In a new global Ipsos survey, across 30 countries, apart from those in Peru, Britons are most likely to recognise a link between obesity and more severe symptoms of COVID-19. Almost two-thirds (64%) think there is a link, compared to 15% who believe there is no tie.
Nearly half (45%) of the British public believe losing weight would be an effective way to reduce the risk of more severe COVID-19 symptoms, globally the most likely to believe this. Regular exercise and giving up smoking are also seen as effective ways to avoid more serious illness by 35% and 31% respectively. Britons are least likely to see giving up alcohol as an effective prevention method against more serious COVID-19 symptoms (4%).
Despite such a high level of recognition, few see it as the main reason to lose weight. Among those who are currently trying to shed the pounds (36% of Britons), only 15% want to lose weight to reduce the risk of severe coronavirus symptoms. Over a third (36%) want to lose the weight they have gained during the pandemic, while 62% of those trying to lose weight say it is unrelated to the pandemic.
For those looking to lose weight (43%), over a third (36%) want to lose weight that they have gained during the pandemic, while 62% of those trying to lose weight say it is unrelated to the pandemic.
Despite the fact that a third (32%) of the British public have put on weight during the pandemic and the high awareness of the potential risks of getting more severe COVID-19 symptoms for people who are overweight, only 15% want to lose weight specifically to reduce their risk of severe COVID-19 symptoms, although two thirds (64%) say that it is important.
While a third of Britons have gained weight since the start of the pandemic, 31% globally have done the same. A quarter (24%) say they have lost weight. Three in 10 have done more exercise during the pandemic while 23% have seen the amount of time they spend exercising decrease.
Only a small proportion of Britons have seen their alcohol consumption increase during the pandemic, 16% say they are drinking more alcohol. However, this is high compared to other countries with only Australia and the United States seeing bigger rises. While 2% have given up smoking since the outbreak, the same proportion have picked it up.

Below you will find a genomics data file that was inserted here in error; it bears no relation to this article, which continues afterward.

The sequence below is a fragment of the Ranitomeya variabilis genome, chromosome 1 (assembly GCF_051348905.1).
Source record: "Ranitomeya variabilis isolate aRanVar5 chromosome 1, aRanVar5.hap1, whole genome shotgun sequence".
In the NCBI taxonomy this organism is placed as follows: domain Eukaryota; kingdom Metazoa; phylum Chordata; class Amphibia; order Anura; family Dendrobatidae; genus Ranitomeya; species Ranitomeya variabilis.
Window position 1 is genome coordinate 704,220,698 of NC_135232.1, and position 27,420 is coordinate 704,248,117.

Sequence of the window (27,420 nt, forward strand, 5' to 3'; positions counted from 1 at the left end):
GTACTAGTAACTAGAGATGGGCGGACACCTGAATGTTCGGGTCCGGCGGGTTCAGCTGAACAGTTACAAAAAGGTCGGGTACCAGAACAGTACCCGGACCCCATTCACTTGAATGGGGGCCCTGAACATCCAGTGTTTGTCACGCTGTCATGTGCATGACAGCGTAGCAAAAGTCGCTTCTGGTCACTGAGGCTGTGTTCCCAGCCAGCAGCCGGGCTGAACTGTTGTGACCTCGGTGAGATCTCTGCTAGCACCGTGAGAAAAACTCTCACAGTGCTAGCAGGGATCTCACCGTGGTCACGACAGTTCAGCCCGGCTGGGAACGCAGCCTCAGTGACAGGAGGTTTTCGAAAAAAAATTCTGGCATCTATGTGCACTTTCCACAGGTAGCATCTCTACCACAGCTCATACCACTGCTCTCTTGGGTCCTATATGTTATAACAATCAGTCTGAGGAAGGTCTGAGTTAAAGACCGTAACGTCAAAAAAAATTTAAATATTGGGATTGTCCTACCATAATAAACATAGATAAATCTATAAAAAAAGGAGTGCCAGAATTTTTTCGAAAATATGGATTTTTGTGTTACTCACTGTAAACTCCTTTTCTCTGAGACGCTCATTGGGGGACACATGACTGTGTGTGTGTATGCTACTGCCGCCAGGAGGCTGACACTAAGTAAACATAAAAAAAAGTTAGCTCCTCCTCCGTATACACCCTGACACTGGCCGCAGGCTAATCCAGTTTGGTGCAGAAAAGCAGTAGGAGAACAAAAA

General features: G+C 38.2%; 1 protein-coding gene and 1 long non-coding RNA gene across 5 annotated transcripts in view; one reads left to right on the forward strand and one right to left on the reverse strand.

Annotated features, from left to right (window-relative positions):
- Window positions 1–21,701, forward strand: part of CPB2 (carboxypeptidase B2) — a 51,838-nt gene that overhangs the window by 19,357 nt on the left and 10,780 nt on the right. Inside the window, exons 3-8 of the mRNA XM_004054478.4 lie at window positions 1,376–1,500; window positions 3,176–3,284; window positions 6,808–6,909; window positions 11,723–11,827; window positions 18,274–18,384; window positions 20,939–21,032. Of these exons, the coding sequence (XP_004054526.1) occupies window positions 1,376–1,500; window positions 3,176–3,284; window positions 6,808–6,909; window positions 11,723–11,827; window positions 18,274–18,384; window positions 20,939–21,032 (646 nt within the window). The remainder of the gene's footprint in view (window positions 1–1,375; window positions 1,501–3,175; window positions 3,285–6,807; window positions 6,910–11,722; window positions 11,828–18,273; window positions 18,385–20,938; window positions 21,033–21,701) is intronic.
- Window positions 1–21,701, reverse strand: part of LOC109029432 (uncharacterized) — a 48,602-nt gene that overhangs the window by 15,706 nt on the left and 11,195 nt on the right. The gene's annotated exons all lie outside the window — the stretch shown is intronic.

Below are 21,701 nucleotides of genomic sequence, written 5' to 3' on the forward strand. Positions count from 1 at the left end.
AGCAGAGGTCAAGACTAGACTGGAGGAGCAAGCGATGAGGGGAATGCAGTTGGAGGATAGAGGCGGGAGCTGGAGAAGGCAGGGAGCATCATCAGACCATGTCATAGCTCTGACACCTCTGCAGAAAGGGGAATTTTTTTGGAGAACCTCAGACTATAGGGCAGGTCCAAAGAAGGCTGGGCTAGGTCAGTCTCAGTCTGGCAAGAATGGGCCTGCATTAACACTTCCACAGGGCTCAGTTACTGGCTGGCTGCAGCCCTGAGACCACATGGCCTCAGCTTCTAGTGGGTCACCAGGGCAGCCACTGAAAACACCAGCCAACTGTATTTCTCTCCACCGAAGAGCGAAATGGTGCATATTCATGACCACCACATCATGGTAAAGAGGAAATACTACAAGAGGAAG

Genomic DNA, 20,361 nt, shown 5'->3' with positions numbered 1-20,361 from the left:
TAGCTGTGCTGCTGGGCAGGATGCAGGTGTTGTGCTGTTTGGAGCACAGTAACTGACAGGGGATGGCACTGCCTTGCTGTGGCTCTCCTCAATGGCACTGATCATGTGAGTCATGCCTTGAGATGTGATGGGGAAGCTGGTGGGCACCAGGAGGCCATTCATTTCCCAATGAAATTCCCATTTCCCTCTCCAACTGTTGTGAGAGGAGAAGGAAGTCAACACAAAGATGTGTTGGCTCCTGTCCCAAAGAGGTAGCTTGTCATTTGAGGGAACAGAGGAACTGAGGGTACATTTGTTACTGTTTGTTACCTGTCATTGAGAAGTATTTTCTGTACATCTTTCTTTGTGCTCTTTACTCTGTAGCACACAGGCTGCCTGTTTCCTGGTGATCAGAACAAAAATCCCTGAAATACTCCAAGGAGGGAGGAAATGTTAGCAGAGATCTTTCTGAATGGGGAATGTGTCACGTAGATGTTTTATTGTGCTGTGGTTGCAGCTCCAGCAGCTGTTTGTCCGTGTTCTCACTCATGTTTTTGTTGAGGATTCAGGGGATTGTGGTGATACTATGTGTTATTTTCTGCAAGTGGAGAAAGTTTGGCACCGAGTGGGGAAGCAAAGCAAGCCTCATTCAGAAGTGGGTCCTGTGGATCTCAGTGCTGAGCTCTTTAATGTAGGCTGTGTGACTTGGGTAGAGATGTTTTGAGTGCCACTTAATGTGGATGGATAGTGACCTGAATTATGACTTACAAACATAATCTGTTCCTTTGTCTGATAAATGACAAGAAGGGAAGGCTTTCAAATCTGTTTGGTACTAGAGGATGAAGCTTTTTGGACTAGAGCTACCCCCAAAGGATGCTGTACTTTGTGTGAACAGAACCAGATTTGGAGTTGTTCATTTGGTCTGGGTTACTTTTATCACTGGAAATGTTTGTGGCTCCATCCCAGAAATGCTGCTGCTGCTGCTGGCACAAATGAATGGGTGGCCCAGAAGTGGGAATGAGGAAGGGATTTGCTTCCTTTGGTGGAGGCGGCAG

Pippa Bailey, Head of Innovation at Ipsos MORI, said:
Given the scale and impact of the COVID-19 pandemic, the proportion of people who have gained weight during this time alongside the public awareness of the risk that being overweight can have on the severity of the resultant symptoms, it is concerning that few see this is a key motivator to lose weight. The virus in turn, is not creating the ideal situation to lose weight as with many of us working from home and generally spending less time outside, there is a very real risk of one pandemic fuelling another.
- The data for this research was collected via Ipsos Global Advisor from October 23rd to November 6th, 2020. In total 22,008 interviews were conducted between October 23rd and November 6th, 2020 among adult consumers.
- The survey was conducted in 30 markets around the world via the Ipsos Online Panel system: Argentina, Australia, Belgium, Brazil, Canada, Chile, China, France, Germany, Great Britain, Hong Kong, Hungary, India, Israel, Italy, Japan, Malaysia, Mexico, Netherlands, Peru, Poland, Russia, Saudi Arabia, Singapore, South Africa, Sweden, Turkey and the United States.
- The samples in some markets (e.g., Brazil, mainland China or India) are more urban, more educated, and/or more affluent than the general population. The survey results for such markets should be viewed as reflecting the views of the more “connected” segment of their population.
- The data is weighted so each country’s sample composition best reflects the demographic profile of its adult population according to the most recent census data, and to give each country an equal weight in the total “global” sample.
- Where results do not sum to 100, this may be due to computer rounding, multiple responses or the exclusion of don't knows or not stated responses.
- UK data for Q8 were subject to individual editing decisions